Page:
Good Policy Statements Don’t Micro-manage
Instructions in a policy statement that amount to micro-management confuse rather than clarify the requirements.
I’m sure you’ve seen them – policy statements so detailed that they list the steps required. Take the following example, excerpted from a real policy (as are the others below):
Business areas must set aside time every year to review
their classification structure for currency and accuracy.
Can you see the micro-management there?
The outcome that we want is to receive feedback annually from each business area that we can use to produce an up-to-date and accurate classification structure. Telling that group to “set aside time” is gratuitous. Telling it to “review” the current structure before confirming it or requesting changes is back-seat driving.
Writing a policy is not the same as writing a procedure. The point of a procedure is to walk the reader through a series of steps. Instructions like “set aside time for…” and “review…” are typical of steps a procedure might include. It’s not uncommon for a procedure to hold your hand while you work through it.
The same is not true for policy. If a business area were to request a list of changes to its classification structure, but you learn that it had drawn up the list without formally setting aside time for the review, would you hold that area in breach of policy? Obviously not. A policy is about the outcome, not the steps.
Part of the policy drafter’s job is to separate the essential elements of a requirement from the non-essential ones. The essential elements belong in the policy because they establish lines that you’re not willing to cross. Supporting elements like “set aside time” and “review” are in fact just good advice, and advice belongs in the guidance documents.
Here’s another example:
The Information Governance Committee formulates policy at
the broadest levels first and then moves to the development of
more specific policy until the matter has been addressed to its
Again, as well-intentioned as this statement might be, it crosses the line. Rather than reporting a decision made by the powers-that-be, it reads more like a set of instructions telling you how to go about your work.
The telltale sign is the closing clause “until the matter has been addressed to its satisfaction.” Kinda sounds like your mom telling you that you can’t go out to play until all your homework is done, doesn’t it?
These examples are a manifestation of the parental tone of voice that many information management (IM) and other administrative policies take. (See Eisen, Lewis. Have You Considered Tone of Voice? ARMA Magazine. December 5, 2019.) Instead of addressing the reader as an adult, the wording evokes a parent–child dynamic, coming off a little over-bearing if not downright bossy. It may be true that common sense isn’t as common as we’d like it to be, but that doesn’t mean that policies should be drafted with the assumption that people won’t do the right thing unless they’re led by the nose.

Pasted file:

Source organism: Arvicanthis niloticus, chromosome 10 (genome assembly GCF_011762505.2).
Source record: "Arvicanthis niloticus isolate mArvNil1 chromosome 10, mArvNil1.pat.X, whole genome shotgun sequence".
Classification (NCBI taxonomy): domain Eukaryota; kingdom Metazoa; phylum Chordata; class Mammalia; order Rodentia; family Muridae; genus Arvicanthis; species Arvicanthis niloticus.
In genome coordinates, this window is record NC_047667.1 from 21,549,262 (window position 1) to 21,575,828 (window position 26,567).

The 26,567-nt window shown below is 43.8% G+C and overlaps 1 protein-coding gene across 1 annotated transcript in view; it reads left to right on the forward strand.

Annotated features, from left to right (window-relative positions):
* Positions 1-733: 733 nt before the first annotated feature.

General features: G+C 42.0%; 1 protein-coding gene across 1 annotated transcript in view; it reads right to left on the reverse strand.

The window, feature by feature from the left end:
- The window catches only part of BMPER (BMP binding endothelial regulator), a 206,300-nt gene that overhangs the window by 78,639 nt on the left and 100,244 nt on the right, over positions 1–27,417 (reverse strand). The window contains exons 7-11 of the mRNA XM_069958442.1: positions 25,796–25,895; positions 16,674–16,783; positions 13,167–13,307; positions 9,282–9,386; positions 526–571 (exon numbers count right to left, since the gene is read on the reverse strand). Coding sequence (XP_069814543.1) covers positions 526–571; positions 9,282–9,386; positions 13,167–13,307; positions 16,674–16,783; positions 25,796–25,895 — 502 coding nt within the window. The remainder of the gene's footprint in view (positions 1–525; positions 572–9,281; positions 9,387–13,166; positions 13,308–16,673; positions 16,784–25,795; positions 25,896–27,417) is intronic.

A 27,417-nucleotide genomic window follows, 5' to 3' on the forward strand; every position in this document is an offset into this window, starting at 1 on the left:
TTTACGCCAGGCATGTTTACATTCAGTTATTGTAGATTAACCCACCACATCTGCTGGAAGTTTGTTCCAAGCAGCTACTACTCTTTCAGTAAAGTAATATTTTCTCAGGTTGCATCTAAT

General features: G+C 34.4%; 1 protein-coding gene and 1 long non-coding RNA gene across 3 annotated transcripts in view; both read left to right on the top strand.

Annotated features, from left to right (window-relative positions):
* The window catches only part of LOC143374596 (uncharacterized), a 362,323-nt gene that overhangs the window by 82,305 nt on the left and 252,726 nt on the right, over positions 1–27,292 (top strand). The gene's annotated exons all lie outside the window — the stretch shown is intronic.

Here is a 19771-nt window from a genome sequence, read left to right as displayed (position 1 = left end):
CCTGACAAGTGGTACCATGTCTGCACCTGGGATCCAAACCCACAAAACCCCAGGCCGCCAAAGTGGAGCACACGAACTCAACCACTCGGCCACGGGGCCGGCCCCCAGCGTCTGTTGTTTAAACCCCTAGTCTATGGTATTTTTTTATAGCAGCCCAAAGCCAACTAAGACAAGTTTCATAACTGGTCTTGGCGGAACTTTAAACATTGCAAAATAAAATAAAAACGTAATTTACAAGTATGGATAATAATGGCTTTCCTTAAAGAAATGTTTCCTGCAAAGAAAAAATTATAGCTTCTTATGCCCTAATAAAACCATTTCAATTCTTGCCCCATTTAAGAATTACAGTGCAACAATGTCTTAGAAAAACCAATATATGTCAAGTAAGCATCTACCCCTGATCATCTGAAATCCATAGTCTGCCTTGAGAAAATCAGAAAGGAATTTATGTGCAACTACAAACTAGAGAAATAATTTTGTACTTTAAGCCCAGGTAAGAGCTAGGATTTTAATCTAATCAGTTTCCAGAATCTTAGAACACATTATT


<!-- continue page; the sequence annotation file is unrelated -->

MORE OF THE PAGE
Here’s a third example, one that I come across all too often:
Employees must read, understand, and sign this policy.
This statement over-reaches the objectively observable outcome that we want here. Do we actually want to monitor the employee reading the document? Unlikely. What we really want is the employees to assure us that they understand and are bound by the terms of the policy. Obviously, before understanding and being bound by the policy, competent individuals would want to read through it first, and if they didn’t understand something they would ask questions.
In the long term, we can compare an employee’s actions against policy requirements. For the moment, however, what we want is reliable evidence the employee feels ready to move forward. That evidence could be anything from an oral acknowledgement to the employee’s signature on a copy of the document. Dictating that people need to read and understand something before signing it brings us back to the parent–child dynamic that we’re trying to avoid. That dynamic does not engage the reader and does not invite compliance.
When people need specific instructions to be able to complete their tasks, you can put those instructions in your guidance documents. In an instructional document, steps and procedures provide clarity; in a policy they create clutter.
Removing the micro-management from your policies will help make them more concise and more respectful at the same time.
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About the Author
- Lewis S. Eisen, B.A., J.D., C.I.P., offers an approach to drafting policy that has been adopted by groups at organizations such as the Royal Canadian Mounted Police, the U.S. Government Services Administration, and others across Canada, the United States, and the United Kingdom. He is the author of the international bestseller 'How to Write Rules that People Want to Follow: A Guide to Writing Respectful Policies and Directives.' Contact him to run a day-long workshop for your chapter or region.
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